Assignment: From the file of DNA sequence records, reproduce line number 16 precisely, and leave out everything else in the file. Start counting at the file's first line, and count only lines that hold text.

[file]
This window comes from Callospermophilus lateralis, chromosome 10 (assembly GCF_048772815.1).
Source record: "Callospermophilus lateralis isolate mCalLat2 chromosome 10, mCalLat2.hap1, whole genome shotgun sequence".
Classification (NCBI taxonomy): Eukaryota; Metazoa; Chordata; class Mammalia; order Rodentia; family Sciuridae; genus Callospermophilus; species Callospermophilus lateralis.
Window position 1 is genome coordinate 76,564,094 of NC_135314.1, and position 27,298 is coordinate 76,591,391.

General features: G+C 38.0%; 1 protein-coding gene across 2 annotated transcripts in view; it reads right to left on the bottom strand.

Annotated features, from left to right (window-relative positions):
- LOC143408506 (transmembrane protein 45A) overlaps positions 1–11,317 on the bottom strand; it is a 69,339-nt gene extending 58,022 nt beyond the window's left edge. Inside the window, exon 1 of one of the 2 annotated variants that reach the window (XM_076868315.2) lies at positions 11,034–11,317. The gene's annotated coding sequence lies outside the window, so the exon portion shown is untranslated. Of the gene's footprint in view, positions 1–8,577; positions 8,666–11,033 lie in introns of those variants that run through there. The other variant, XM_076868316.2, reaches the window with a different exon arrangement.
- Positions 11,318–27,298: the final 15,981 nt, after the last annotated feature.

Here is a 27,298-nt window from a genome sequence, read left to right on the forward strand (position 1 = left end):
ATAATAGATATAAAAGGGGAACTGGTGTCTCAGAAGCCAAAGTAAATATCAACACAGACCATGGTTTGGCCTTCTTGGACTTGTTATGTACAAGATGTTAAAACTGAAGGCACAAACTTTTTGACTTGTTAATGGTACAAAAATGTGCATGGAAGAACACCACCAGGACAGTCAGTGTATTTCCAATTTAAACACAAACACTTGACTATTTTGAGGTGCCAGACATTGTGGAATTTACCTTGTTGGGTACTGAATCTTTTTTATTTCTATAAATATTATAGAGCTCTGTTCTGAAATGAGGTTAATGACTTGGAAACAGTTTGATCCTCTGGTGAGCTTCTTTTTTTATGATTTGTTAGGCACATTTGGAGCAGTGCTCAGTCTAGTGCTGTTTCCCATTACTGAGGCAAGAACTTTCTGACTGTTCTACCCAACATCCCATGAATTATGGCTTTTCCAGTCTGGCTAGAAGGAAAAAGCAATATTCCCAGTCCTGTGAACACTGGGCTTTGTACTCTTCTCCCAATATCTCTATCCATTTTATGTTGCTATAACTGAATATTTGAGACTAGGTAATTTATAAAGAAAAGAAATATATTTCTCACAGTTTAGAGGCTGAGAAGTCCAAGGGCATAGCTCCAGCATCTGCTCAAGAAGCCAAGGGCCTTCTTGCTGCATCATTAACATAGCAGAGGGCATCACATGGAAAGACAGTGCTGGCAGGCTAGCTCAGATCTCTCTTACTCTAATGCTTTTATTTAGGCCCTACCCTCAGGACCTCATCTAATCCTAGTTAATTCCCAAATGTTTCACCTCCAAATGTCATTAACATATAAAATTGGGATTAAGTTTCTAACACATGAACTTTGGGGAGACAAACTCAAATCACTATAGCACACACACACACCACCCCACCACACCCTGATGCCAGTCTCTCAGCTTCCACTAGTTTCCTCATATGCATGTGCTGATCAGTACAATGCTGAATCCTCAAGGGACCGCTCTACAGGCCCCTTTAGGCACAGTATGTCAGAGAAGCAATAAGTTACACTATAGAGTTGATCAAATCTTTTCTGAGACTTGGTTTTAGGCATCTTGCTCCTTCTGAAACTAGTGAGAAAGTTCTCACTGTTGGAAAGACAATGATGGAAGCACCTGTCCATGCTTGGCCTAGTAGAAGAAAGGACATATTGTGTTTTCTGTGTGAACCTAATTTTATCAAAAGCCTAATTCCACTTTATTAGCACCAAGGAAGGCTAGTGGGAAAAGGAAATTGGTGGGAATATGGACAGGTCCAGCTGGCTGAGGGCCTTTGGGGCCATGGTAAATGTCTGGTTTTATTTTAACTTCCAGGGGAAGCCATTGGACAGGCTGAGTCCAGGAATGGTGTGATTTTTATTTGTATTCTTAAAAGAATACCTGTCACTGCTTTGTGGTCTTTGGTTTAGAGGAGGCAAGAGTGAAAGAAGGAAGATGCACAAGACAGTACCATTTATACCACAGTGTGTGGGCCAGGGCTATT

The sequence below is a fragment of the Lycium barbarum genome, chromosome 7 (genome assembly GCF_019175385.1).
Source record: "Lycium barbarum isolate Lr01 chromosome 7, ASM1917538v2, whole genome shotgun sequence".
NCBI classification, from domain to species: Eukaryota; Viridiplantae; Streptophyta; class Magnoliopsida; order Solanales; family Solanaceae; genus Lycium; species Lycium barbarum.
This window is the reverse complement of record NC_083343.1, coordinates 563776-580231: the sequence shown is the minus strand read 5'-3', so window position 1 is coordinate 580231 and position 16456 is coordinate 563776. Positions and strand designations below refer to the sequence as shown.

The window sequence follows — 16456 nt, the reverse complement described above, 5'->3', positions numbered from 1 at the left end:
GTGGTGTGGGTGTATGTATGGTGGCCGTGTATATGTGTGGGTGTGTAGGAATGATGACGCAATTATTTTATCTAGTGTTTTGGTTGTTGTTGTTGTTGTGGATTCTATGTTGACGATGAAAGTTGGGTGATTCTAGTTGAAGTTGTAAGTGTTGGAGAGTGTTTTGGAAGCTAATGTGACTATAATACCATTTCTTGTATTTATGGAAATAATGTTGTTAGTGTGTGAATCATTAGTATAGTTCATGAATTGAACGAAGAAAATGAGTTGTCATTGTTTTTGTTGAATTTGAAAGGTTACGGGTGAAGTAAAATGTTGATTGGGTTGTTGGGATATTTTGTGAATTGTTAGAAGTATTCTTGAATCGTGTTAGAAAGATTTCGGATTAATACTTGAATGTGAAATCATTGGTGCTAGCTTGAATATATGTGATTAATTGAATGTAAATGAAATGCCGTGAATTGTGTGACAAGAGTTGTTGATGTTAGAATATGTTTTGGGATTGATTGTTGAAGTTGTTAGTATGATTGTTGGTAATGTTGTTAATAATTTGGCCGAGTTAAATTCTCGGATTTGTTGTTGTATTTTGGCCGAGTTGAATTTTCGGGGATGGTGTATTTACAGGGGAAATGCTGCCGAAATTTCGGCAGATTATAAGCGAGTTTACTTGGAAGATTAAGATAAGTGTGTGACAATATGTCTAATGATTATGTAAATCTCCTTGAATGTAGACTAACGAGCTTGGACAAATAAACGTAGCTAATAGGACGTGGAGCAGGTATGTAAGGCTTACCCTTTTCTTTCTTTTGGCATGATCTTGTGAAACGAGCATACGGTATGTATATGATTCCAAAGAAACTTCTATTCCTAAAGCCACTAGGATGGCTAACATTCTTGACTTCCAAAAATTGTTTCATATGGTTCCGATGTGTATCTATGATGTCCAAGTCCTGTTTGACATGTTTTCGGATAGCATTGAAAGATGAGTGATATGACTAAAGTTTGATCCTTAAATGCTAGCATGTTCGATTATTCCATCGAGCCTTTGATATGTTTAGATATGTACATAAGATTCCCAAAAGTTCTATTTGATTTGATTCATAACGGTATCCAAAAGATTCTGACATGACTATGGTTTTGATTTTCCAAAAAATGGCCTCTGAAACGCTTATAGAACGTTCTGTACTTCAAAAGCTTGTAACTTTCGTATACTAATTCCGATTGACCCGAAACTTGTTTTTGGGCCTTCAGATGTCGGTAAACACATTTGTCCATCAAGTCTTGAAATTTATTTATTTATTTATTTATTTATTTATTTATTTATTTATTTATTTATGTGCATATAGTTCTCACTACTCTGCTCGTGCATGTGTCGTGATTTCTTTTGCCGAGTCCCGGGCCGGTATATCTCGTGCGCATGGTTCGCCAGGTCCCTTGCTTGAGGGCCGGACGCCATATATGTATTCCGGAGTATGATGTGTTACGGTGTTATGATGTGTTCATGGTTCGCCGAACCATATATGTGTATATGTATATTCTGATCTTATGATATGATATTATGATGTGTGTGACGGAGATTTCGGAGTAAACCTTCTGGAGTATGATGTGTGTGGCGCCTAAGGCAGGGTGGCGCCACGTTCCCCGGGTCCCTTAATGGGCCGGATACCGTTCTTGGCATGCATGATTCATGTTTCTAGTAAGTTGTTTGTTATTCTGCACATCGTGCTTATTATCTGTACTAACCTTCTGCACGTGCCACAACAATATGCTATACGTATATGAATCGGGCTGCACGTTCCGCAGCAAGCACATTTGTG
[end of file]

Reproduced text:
GTGGTGTGGGTGTATGTATGGTGGCCGTGTATATGTGTGGGTGTGTAGGAATGATGACGCAATTATTTTATCTAGTGTTTTGGTTGTTGTTGTTGTTGTGGATTCTATGTTGACGATGAAAGTTGGGTGATTCTAGTTGAAGTTGTAAGTGTTGGAGAGTGTTTTGGAAGCTAATGTGACTATAATACCATTTCTTGTATTTATGGAAATAATGTTGTTAGTGTGTGAATCATTAGTATAGTTCATGAATTGAACGAAGAAAATGAGTTGTCATTGTTTTTGTTGAATTTGAAAGGTTACGGGTGAAGTAAAATGTTGATTGGGTTGTTGGGATATTTTGTGAATTGTTAGAAGTATTCTTGAATCGTGTTAGAAAGATTTCGGATTAATACTTGAATGTGAAATCATTGGTGCTAGCTTGAATATATGTGATTAATTGAATGTAAATGAAATGCCGTGAATTGTGTGACAAGAGTTGTTGATGTTAGAATATGTTTTGGGATTGATTGTTGAAGTTGTTAGTATGATTGTTGGTAATGTTGTTAATAATTTGGCCGAGTTAAATTCTCGGATTTGTTGTTGTATTTTGGCCGAGTTGAATTTTCGGGGATGGTGTATTTACAGGGGAAATGCTGCCGAAATTTCGGCAGATTATAAGCGAGTTTACTTGGAAGATTAAGATAAGTGTGTGACAATATGTCTAATGATTATGTAAATCTCCTTGAATGTAGACTAACGAGCTTGGACAAATAAACGTAGCTAATAGGACGTGGAGCAGGTATGTAAGGCTTACCCTTTTCTTTCTTTTGGCATGATCTTGTGAAACGAGCATACGGTATGTATATGATTCCAAAGAAACTTCTATTCCTAAAGCCACTAGGATGGCTAACATTCTTGACTTCCAAAAATTGTTTCATATGGTTCCGATGTGTATCTATGATGTCCAAGTCCTGTTTGACATGTTTTCGGATAGCATTGAAAGATGAGTGATATGACTAAAGTTTGATCCTTAAATGCTAGCATGTTCGATTATTCCATCGAGCCTTTGATATGTTTAGATATGTACATAAGATTCCCAAAAGTTCTATTTGATTTGATTCATAACGGTATCCAAAAGATTCTGACATGACTATGGTTTTGATTTTCCAAAAAATGGCCTCTGAAACGCTTATAGAACGTTCTGTACTTCAAAAGCTTGTAACTTTCGTATACTAATTCCGATTGACCCGAAACTTGTTTTTGGGCCTTCAGATGTCGGTAAACACATTTGTCCATCAAGTCTTGAAATTTATTTATTTATTTATTTATTTATTTATTTATTTATTTATTTATTTATGTGCATATAGTTCTCACTACTCTGCTCGTGCATGTGTCGTGATTTCTTTTGCCGAGTCCCGGGCCGGTATATCTCGTGCGCATGGTTCGCCAGGTCCCTTGCTTGAGGGCCGGACGCCATATATGTATTCCGGAGTATGATGTGTTACGGTGTTATGATGTGTTCATGGTTCGCCGAACCATATATGTGTATATGTATATTCTGATCTTATGATATGATATTATGATGTGTGTGACGGAGATTTCGGAGTAAACCTTCTGGAGTATGATGTGTGTGGCGCCTAAGGCAGGGTGGCGCCACGTTCCCCGGGTCCCTTAATGGGCCGGATACCGTTCTTGGCATGCATGATTCATGTTTCTAGTAAGTTGTTTGTTATTCTGCACATCGTGCTTATTATCTGTACTAACCTTCTGCACGTGCCACAACAATATGCTATACGTATATGAATCGGGCTGCACGTTCCGCAGCAAGCACATTTGTG